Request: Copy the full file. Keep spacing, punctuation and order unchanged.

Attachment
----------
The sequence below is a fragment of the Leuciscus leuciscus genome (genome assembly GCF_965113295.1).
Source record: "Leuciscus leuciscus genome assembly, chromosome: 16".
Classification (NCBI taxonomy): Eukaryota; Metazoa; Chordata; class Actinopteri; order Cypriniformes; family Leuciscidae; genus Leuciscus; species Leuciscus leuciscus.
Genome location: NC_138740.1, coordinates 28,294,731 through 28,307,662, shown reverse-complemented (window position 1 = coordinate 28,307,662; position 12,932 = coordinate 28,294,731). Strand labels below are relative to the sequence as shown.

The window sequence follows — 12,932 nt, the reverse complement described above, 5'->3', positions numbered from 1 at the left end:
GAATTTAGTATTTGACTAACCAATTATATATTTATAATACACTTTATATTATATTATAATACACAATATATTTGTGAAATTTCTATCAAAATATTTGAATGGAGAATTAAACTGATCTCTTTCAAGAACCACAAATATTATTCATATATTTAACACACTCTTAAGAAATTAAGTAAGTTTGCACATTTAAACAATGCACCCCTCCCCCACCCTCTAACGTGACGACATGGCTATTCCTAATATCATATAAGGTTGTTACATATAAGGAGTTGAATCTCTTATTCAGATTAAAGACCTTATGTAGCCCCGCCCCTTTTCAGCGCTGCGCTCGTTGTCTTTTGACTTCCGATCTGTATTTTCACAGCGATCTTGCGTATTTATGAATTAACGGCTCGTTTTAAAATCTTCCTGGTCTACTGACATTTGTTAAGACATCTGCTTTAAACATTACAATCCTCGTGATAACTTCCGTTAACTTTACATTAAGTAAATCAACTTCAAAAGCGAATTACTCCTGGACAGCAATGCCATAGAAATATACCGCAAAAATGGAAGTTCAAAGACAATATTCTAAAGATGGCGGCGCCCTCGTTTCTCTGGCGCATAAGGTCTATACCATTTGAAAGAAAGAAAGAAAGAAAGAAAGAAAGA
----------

The sequence below is a fragment of the Leuciscus leuciscus genome (genome assembly GCF_965113295.1).
Source record: "Leuciscus leuciscus genome assembly, chromosome: 16".
Classification (NCBI taxonomy): Eukaryota; Metazoa; Chordata; class Actinopteri; order Cypriniformes; family Leuciscidae; genus Leuciscus; species Leuciscus leuciscus.
Genome location: NC_138740.1, coordinates 28,294,731 through 28,307,662, shown reverse-complemented (window position 1 = coordinate 28,307,662; position 12,932 = coordinate 28,294,731). Strand labels below are relative to the sequence as shown.

The window sequence follows — 12,932 nt, the reverse complement described above, 5'->3', positions numbered from 1 at the left end:
GAATTTAGTATTTGACTAACCAATTATATATTTATAATACACTTTATATTATATTATAATACACAATATATTTGTGAAATTTCTATCAAAATATTTGAATGGAGAATTAAACTGATCTCTTTCAAGAACCACAAATATTATTCATATATTTAACACACTCTTAAGAAATTAAGTAAGTTTGCACATTTAAACAATGCACCCCTCCCCCACCCTCTAACGTGACGACATGGCTATTCCTAATATCATATAAGGTTGTTACATATAAGGAGTTGAATCTCTTATTCAGATTAAAGACCTTATGTAGCCCCGCCCCTTTTCAGCGCTGCGCTCGTTGTCTTTTGACTTCCGATCTGTATTTTCACAGCGATCTTGCGTATTTATGAATTAACGGCTCGTTTTAAAATCTTCCTGGTCTACTGACATTTGTTAAGACATCTGCTTTAAACATTACAATCCTCGTGATAACTTCCGTTAACTTTACATTAAGTAAATCAACTTCAAAAGCGAATTACTCCTGGACAGCAATGCCATAGAAATATACCGCAAAAATGGAAGTTCAAAGACAATATTCTAAAGATGGCGGCGCCCTCGTTTCTCTGGCGCATAAGGTCTATACCATTTGAAAGAAAGAAAGAAAGAAAGAAAGAAAGA